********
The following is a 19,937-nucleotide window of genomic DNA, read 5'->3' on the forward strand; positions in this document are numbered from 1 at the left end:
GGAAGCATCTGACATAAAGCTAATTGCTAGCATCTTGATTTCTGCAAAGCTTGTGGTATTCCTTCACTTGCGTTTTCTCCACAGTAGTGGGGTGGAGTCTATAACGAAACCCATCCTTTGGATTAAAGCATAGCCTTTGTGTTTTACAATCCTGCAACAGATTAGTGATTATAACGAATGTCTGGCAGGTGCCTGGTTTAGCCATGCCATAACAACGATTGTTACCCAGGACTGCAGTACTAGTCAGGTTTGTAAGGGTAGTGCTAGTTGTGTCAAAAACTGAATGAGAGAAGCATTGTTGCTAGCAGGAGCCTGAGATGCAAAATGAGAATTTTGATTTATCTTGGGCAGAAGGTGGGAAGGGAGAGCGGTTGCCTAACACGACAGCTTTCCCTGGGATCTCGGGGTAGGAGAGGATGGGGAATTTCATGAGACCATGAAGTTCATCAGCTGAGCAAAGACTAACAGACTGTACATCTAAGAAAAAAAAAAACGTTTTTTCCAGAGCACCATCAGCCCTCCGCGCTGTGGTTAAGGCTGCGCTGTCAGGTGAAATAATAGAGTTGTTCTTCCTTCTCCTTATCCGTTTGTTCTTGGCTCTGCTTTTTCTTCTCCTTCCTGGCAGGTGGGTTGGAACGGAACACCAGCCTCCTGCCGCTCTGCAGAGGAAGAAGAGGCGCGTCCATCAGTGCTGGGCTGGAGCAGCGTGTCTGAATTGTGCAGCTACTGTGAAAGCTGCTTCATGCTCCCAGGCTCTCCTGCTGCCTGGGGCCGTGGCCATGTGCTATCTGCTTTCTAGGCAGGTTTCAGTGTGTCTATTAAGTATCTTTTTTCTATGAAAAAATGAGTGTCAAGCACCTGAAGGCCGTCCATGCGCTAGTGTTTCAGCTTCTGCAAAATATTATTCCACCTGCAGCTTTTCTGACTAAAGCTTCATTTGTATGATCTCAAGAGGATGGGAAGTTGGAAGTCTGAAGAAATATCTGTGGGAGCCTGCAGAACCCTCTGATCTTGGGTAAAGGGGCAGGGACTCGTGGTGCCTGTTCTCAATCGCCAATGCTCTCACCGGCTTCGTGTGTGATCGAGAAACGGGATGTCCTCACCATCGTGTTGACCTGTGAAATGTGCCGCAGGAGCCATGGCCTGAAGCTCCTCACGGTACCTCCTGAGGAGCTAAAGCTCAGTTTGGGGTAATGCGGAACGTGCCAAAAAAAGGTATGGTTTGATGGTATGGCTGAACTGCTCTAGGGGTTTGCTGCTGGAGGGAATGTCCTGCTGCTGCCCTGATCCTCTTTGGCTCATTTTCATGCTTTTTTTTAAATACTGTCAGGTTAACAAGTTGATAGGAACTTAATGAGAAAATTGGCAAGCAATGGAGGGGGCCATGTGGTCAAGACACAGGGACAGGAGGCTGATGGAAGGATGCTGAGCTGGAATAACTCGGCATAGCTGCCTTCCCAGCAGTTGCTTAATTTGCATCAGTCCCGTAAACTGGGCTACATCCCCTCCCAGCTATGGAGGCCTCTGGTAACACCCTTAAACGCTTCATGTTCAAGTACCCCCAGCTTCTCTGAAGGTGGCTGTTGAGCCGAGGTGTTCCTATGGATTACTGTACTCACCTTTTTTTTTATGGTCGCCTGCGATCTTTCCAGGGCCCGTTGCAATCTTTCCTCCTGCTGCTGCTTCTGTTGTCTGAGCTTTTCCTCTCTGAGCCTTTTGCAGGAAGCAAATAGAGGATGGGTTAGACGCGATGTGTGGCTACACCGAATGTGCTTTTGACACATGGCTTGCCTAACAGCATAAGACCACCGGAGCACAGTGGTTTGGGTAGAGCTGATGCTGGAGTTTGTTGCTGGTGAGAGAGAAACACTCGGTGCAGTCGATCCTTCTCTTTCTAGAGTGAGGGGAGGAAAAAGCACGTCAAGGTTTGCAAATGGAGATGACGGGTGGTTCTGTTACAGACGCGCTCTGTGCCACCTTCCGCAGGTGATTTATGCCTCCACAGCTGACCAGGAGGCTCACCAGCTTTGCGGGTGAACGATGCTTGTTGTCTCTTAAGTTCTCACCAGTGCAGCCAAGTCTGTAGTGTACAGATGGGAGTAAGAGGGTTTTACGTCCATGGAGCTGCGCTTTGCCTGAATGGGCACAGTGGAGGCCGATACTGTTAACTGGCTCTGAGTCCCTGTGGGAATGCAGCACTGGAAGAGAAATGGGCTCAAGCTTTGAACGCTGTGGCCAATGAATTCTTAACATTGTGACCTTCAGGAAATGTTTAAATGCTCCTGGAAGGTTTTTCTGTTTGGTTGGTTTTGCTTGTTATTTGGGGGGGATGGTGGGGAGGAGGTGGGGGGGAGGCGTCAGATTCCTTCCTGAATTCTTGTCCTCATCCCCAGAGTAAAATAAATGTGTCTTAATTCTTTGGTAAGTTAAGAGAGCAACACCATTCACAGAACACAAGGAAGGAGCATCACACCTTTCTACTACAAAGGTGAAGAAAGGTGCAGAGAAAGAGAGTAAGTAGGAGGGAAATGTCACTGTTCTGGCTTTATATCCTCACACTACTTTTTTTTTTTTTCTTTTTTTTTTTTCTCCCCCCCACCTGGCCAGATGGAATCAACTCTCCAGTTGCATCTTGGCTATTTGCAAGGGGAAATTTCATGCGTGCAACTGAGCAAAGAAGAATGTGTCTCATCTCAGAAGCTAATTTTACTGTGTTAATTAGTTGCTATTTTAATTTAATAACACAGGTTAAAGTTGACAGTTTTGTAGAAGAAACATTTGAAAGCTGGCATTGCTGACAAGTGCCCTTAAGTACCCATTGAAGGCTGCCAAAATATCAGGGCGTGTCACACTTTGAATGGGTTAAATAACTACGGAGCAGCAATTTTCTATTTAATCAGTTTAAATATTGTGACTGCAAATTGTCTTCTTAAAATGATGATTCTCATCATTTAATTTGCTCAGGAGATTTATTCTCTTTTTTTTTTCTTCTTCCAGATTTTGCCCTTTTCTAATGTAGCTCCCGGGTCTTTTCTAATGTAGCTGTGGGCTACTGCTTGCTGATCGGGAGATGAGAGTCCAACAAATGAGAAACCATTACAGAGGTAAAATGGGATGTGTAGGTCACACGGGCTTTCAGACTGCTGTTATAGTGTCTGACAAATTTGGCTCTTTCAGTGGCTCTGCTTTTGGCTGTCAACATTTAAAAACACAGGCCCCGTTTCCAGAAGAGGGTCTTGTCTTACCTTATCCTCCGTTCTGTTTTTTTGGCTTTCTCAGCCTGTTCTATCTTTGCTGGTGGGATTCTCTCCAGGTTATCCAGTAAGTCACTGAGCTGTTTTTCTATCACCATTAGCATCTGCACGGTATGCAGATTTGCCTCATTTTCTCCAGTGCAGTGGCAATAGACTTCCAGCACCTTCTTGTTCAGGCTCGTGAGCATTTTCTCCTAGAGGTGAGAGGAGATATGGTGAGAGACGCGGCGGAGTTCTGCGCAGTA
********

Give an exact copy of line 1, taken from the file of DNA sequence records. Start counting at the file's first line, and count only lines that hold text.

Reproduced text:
The following is a 19,937-nucleotide window of genomic DNA, read 5'->3' on the forward strand; positions in this document are numbered from 1 at the left end: